Thursday, May 10, 2007

The culture of praise in the workplace


Heard this on NPR today, and thought it was pretty interesting, or at least interesting enough to share with you. It was about our, or my generations need for praise, not just in the workplace, but for life in general. Maybe it's just because I sell products that help people recognize achievement, but I do not see this as a bad thing. One caller said that we should blame Mr. Rogers, but again I can't see why we need to blame anyone.

People need recognition. It doesn't need to be over the top recognition, but a pat on the back goes a long way for most all people. Even adults like getting recognized for a job well done. We are a society that thrives on motivation and in this day and age, we need to do whatever we can to get the most out of our human resources. These are the biggest asset of any company and should be watched closely. People make and sell the things. People make relations and believe in the products they are buying and paying the prices they pay for them because of the value that our employees add to those products or services. Why shouldn't they be recognized for the job that they do. Paychecks and monetary rewards are not the only way to do that either, and money is the least effective way of recognizing acheivements. Christmas bonuses come to be taken for granted and expected. It is for this reason that we provide recognition products and services, so that we can help you properly say "job well done" or "you are appreciated."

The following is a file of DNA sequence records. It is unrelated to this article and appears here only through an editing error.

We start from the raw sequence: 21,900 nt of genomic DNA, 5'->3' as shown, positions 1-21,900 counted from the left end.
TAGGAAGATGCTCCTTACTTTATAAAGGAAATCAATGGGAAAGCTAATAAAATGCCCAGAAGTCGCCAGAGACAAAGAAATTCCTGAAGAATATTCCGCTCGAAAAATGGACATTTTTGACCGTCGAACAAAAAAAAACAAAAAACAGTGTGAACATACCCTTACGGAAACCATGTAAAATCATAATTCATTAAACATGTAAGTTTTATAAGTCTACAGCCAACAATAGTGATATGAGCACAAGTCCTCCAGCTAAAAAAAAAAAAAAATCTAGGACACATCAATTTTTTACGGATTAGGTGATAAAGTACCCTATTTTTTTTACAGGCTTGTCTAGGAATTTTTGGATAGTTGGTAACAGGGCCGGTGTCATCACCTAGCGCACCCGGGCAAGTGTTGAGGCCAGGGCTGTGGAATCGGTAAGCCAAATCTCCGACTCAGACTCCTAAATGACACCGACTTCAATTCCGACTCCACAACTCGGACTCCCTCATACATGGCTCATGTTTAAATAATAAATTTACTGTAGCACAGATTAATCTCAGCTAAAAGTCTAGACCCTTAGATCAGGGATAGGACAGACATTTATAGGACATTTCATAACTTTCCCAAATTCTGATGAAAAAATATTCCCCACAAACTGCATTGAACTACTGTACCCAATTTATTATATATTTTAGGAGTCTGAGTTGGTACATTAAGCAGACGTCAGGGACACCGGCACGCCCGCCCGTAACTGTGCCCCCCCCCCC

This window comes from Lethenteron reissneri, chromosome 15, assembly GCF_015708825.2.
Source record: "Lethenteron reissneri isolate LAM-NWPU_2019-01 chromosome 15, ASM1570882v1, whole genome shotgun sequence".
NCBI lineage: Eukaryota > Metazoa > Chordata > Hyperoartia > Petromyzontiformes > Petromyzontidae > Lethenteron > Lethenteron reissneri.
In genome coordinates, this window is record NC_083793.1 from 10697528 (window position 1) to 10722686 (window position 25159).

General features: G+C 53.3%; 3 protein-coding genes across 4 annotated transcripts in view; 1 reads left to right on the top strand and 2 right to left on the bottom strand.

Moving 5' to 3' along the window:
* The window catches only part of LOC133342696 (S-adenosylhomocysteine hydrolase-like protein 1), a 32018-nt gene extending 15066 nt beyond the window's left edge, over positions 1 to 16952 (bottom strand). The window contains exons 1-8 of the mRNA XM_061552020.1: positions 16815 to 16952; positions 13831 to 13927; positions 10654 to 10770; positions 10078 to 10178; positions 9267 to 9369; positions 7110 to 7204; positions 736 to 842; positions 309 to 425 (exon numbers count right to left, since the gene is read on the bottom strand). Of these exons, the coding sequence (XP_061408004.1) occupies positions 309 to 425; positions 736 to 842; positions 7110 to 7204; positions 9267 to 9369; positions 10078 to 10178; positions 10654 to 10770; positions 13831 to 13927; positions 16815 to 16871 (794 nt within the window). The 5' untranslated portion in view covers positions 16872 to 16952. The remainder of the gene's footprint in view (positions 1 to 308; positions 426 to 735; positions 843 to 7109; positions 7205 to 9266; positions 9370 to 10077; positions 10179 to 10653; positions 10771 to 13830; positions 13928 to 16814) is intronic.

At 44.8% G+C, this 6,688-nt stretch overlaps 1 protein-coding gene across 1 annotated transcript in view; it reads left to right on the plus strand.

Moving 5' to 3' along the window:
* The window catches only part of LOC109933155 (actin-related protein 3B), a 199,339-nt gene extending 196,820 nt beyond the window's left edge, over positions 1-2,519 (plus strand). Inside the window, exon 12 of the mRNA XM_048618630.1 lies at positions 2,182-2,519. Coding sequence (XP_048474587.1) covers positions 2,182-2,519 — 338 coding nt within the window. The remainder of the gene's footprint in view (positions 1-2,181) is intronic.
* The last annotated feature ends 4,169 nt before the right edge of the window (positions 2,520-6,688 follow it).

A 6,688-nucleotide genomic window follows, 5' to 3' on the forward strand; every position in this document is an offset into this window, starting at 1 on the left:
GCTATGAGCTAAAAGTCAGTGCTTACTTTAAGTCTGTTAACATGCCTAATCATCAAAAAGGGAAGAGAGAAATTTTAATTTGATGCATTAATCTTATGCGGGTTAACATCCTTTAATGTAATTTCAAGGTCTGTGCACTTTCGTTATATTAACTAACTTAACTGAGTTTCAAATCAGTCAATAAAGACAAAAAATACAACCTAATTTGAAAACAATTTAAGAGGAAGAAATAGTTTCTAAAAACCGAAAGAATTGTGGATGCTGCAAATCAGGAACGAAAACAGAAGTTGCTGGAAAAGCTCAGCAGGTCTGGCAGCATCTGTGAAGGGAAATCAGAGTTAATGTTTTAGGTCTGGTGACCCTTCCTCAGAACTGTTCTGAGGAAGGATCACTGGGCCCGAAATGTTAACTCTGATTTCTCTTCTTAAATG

The program got their information from a study someone published in the Wall Street Journal. The article in the journal makes a few points that, as a recognition specialist, I just do not agree with. The man says "Workers under 40, he says, require far more [ego]stroking. They often like trendy, name-brand merchandise as rewards, but they also want near-constant feedback. It's not enough to give praise only when they're exceptional, because for years they've been getting praise just for showing up." He also says that people over 60 tend to like more formal awards. Now I can attest to the fact that what he calls formal awards and trendy awards are one and the same. Plaques and engraved awards have been evolving for some time now to take advantage of technology enabling us to engrave on surfaces not before available. I think that it is for this reason that 60 somethings like formal awards. They like them because its what they are used to recieving and I believe that the questioning was flawed in such that if you asked them if they like the awards they have been receiving in recent years you will hear they are. Everyone likes being recognized; especially when its done in a way that enables them to share that recognition with others. It has been that way since the days of Aristotle, as illustrated in Plato's allegory of the cave. Experiences are not as good with out anyone to share them with. And when companies can effectively recognize their employees it opens up countless opportunities, increases employee loyalty, and reduces employee turnover. Publish

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